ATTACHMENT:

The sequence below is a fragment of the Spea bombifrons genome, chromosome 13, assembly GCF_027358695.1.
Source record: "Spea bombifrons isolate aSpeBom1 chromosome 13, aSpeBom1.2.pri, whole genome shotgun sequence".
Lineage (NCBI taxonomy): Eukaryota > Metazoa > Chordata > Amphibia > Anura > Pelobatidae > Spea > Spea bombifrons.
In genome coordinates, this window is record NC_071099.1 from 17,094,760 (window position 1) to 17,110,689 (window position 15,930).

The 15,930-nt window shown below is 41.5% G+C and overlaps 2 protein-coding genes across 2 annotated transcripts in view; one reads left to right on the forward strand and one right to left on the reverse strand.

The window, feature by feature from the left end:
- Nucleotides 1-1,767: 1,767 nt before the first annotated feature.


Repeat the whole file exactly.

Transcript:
The sequence below is a fragment of the Spea bombifrons genome, chromosome 13, assembly GCF_027358695.1.
Source record: "Spea bombifrons isolate aSpeBom1 chromosome 13, aSpeBom1.2.pri, whole genome shotgun sequence".
Lineage (NCBI taxonomy): Eukaryota > Metazoa > Chordata > Amphibia > Anura > Pelobatidae > Spea > Spea bombifrons.
In genome coordinates, this window is record NC_071099.1 from 17,094,760 (window position 1) to 17,110,689 (window position 15,930).

The 15,930-nt window shown below is 41.5% G+C and overlaps 2 protein-coding genes across 2 annotated transcripts in view; one reads left to right on the forward strand and one right to left on the reverse strand.

The window, feature by feature from the left end:
- Nucleotides 1-1,767: 1,767 nt before the first annotated feature.